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Delay did not bring change for budget

One month later, not much has changed in the Farmington School District's preliminary budget, and that has some parents disappointed.

A group of Farmington parents felt like they had won a victory May 24 when they convinced the District 192 School Board to delay a decision on a preliminary budget that included elementary school classes with as many as 31 students. But as the school board prepares to take action on that budget next week those class size projections remain unchanged.

That doesn't mean those numbers won't change in the months ahead. School board members and district staff have said throughout the budget discussion that staffing guidelines typically start out with large class sizes and that classes shrink as the district develops a clearer picture of how many students it will have. Hire too many teachers now, they have said, and they're committed to pay them whether or not the students show up in the fall.

A District 192 Budget Advisory Council was scheduled to meet Wednesday, after this issue of the Independent went to print, but comments made in the past month by board members, elementary principals and other district staff make changes seem unlikely.

Tera Lee, one of the most vocal parents over the past month, said she was happy to have the budget decision postponed but frustrated now to see nothing has changed.

"We're just asking simply to include the projected teachers in the budget," Lee said.

Lee called the past month a learning process as she educated herself on school budgets and talked with district staff and board members. She said board members sometimes seemed defensive when she first approached, but most got more comfortable after she talked to them. Overall, though, she called communication a problem area in the district.

"It seems like as soon as you start asking questions, immediately defenses go up," Lee said.

Lee hopes to do something to fix that. She said whatever happens Monday she plans to be more active in the district. Over the past month she's collected a large mailing list of parents who joined in the debate over class sizes, and she plans to use those contacts to spread the word whenever she sees an issue she feels is important.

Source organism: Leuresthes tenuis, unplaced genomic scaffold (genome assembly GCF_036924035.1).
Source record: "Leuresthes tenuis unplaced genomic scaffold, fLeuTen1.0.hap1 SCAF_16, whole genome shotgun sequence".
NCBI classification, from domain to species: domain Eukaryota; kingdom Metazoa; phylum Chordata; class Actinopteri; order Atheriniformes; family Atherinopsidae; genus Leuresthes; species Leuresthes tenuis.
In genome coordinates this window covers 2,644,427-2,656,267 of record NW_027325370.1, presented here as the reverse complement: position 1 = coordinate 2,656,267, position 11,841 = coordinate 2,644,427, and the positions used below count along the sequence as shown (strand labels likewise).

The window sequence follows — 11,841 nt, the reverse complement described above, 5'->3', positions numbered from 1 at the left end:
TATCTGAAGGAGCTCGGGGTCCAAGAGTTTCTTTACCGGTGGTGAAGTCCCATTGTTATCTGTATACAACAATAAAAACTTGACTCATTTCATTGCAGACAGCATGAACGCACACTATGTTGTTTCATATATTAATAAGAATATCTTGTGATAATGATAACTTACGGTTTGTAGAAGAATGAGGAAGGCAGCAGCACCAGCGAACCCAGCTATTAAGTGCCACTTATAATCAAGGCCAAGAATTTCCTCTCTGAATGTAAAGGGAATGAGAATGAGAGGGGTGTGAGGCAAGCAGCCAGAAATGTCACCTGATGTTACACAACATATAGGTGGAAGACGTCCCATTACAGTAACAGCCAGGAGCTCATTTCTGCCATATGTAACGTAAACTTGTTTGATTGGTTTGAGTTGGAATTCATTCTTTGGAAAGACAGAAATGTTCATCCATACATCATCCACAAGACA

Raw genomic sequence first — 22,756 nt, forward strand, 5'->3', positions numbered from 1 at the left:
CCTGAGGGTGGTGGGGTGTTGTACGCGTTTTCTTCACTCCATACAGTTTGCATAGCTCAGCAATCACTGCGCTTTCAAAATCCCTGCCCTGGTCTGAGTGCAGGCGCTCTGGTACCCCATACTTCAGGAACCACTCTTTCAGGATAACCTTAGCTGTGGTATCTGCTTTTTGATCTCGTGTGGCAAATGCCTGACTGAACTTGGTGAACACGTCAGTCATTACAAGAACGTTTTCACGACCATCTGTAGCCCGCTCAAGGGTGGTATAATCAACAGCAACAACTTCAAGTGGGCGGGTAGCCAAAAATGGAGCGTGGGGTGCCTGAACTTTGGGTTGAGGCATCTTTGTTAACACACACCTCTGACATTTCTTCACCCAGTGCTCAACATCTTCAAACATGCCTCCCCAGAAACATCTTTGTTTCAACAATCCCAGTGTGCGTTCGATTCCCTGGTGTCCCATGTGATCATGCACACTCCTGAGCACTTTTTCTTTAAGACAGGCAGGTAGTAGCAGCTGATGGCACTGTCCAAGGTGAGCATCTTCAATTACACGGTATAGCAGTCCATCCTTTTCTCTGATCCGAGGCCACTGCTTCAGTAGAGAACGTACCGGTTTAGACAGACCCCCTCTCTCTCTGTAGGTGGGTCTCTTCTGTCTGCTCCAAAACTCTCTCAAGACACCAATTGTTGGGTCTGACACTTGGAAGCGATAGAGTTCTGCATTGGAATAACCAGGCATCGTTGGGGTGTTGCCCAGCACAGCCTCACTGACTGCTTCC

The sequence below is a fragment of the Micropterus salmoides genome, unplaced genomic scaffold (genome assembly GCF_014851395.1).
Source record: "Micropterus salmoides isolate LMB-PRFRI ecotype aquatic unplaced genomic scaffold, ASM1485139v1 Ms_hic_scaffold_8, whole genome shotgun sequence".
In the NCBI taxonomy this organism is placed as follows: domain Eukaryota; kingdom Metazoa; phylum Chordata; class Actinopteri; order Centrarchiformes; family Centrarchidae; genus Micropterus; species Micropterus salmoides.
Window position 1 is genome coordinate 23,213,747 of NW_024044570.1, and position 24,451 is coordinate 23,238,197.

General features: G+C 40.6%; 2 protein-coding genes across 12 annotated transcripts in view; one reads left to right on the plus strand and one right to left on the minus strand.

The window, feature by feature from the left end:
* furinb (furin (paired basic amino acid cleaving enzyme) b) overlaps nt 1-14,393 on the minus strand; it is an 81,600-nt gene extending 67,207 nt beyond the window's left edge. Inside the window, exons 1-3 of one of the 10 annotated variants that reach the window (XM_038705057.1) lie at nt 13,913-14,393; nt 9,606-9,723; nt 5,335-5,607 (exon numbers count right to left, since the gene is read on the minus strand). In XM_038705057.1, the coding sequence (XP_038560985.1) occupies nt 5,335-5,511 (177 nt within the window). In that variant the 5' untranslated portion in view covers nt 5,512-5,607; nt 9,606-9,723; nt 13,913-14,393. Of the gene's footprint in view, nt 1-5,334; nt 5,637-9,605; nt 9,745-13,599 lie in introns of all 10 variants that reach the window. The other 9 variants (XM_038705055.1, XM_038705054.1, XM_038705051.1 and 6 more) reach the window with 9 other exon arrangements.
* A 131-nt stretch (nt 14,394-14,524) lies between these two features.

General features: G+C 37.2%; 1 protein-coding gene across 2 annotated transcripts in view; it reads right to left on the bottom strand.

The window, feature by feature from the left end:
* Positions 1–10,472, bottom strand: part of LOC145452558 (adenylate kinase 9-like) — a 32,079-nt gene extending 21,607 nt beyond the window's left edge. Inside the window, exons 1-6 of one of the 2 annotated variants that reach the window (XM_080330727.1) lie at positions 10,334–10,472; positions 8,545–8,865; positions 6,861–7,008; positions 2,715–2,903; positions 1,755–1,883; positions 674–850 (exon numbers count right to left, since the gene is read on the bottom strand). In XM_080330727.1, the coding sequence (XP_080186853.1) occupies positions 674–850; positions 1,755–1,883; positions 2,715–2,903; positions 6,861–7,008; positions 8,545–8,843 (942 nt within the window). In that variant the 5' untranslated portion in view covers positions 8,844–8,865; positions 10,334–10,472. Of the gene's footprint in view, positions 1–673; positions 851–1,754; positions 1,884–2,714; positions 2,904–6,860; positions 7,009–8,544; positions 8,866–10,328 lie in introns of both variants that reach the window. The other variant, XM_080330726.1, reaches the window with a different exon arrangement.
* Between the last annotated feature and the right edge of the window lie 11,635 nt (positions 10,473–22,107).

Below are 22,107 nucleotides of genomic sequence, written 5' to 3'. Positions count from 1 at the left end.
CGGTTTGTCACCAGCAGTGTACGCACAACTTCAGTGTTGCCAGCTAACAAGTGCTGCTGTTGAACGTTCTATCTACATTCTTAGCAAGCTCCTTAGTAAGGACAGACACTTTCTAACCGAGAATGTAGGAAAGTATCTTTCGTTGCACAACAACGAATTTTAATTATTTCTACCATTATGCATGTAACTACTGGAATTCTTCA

"My new goal is to help other parents be more informed about other things that are going on," Lee said. "I think that people are so busy they don't have time to look into all of these things."

The budget

The district has proposed a number of cost-cutting and revenue-enhancing changes for the preliminary budget that will be acted on Monday. Changes include a $10 increase across the board for athletic fees, the elimination of phone specialist and reduced use of contracted food services.

The district has also proposed a plan to increase the radius that determines which students are eligible for free busing to school. The new radius would require elementary students who live within one mile of their school and secondary students who live within two miles of school to walk.

Along with the busing change the district would introduce for-a-fee busing service for students who live in a walking zone but who want to ride the bus.

Burke said at the board's June 14 meeting that he plans to introduce changes to the preliminary budget including the elimination of a the busing fee and the elimination of a levy for programs run by 360 Communities. He also said he would propose decreases to some salaries and increases to others, though he did not offer specifics.

Michelle Leonard

Michelle Leonard joined the Woodbury Bulletin staff in November, 2014, after 14 years covering news for the Bulletin's sister publication, the Farmington Rosemount Independent Town Pages.  Michelle earned her Bachelor of Science degree in Mass Communications: News-Editorial from Mankato State University in 1991. She is an active member of the American Legion Auxiliary Clifford Larson Unit 189 of Farmington, and served as the 2014-15 Third District President to the American Legion Auxiliary Department of Minnesota. Michelle is also the volunteer coordinator for the Minnesota Newspaper Museum which is open annually during the Minnesota State Fair. She has earned Minnesota Newspaper Association awards in Investigative Reporting, Local News Coverage, Feature Photography and Column Writing. 

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